#v11 Logging, necessary for a variety of reasons in the data center, can consume resources and introduce undesirable latency. Avoiding that latency improves application performance and in some cases, the quality of logs.
Logging. It’s mandatory and, in some industries, critical. Logs are used not only for auditing and tracking but for debugging, for data mining and analysis, and in some tiers of the architecture, replication and synchronization of data.
Logs are a critical component across the data center, of that there is no doubt. That’s why it’s particularly frustrating to know that the cost in terms of performance is also one of the highest, lagging only slightly behind graphics in terms of performance costs. Given that there is very little graphics-related processing that goes on in data center components, disk I/O leaps to the top of the stack when it comes to performance impeding operations. The latency introduced by writing to a log often impacts the overall performance experienced by end-users because of the consumption of resources on the component by the logging operations. While generally out-of-band and thus non-blocking today, the consumption of resources can negatively impede performance by draining memory and using CPU cycles to perform its required tasks.
Increasingly, as components are deployed in pairs, triples and more – owing to both scaling out physically and virtually – these logs also introduce “log sprawl” that can increase the cost associated with administration and make it more difficult to troubleshoot. After all, if you aren’t sure through which instance of a device a specific request was sent, you can’t easily find it in the log file.
For all these reasons, centralized and generally off-box logging for data center components is becoming more critical. Consider it “logging as a service” if you will. This is not a new concept; centralized syslog servers have long been leveraged to provide a centralized, easier to manage log service that can be leveraged by just about every data center component.
For load balancing services, the need is to not only centralize web-related logs but to ensure that they are written as fast as possible, to keep up with today’s demanding application environments. BIG-IP is no stranger to the need for high-speed, off-device logging and with v11 brings an open application, high-speed logging engine to bear.
BIG-IP HIGH-SPEED LOGGING ENGINE
One of the benefits of a unified, internal architecture is the ability to share improvements in the underlying platform across all products ultimately deployed on that platform. This is the case with TMOS, F5’s core application delivery technology. By enabling TMOS with a high-speed logging engine capable of up to 200,000 UDP/TCP messages per second, all modules – LTM, GTM, APM, ASM, WA, etc… – deployed on the TMOS platform automatically gain the benefits.
Support for both local and external (off-box) logging enables you to centralize the data in third-party logging engines and meet security and compliance requirements. That means you can, ostensibly, leverage the visibility of a strategic point of control in the network to perform logging of web requests (and responses if required) rather than spread the responsibility across what may be an unknown number of web servers. Consider that in a highly-virtualized or cloud computing -based architecture, the number of servers required to meet current demand is variable and makes collection of web-server written logs more difficult unless an off-server log service is leveraged. That’s because virtualized servers often simply write logs to the local disk, which may or may not be persistent enough to meet compliance – or operational – demands.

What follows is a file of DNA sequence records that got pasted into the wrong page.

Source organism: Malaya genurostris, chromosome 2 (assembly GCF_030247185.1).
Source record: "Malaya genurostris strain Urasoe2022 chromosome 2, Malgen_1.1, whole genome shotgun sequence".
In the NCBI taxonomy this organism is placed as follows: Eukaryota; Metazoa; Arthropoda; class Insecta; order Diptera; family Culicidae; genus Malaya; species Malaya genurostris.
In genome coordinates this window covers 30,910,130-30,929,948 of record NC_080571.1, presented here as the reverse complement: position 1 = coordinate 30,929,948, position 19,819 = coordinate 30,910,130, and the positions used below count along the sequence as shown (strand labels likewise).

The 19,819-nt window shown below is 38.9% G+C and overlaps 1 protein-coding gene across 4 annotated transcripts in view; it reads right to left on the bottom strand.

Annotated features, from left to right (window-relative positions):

It’s also the case that some upstream infrastructure may modify the request and/or response, leaving logs with incomplete information. This is the case when an external application delivery controller acts as a Cookie gateway, a common function for adding security and consistency to web applications. Thus, logging at a strategic point, closest to the client, provides the most accurate picture of the request.
Consider, too, the impact on writing logs in the face of an attack. DDoS counts on the consumption of resources to drain server and network component capacity, and by increasing the number of requests a server has to handle, it also gets an added consumption bonus from the need to write to the log. This is true on upstream network components, which compounds the impact and drains more resources than necessary. By enabling high-speed logging on upstream devices, offloading responsibility to a log service, and eliminating the need for web servers to also write to disk, the impact of a concerted DDoS attack can be more effectively managed.
And if you’re going to use an off-server log service, it is more efficient to do so at a point upstream from the web-servers and gain the benefits of reducing resource consumption on the servers. Eliminating the resource consumption required by logs on the web server can have a very positive impact on the performance and capacity of the web server, which when combined with improvements in logging speed and reduced consumption on the BIG-IP translate into faster web applications and simplified log management strategy.
High speed logging (HSL) is configurable using the GUI (via the Request Logging Profile) and supports the W3C extended log format.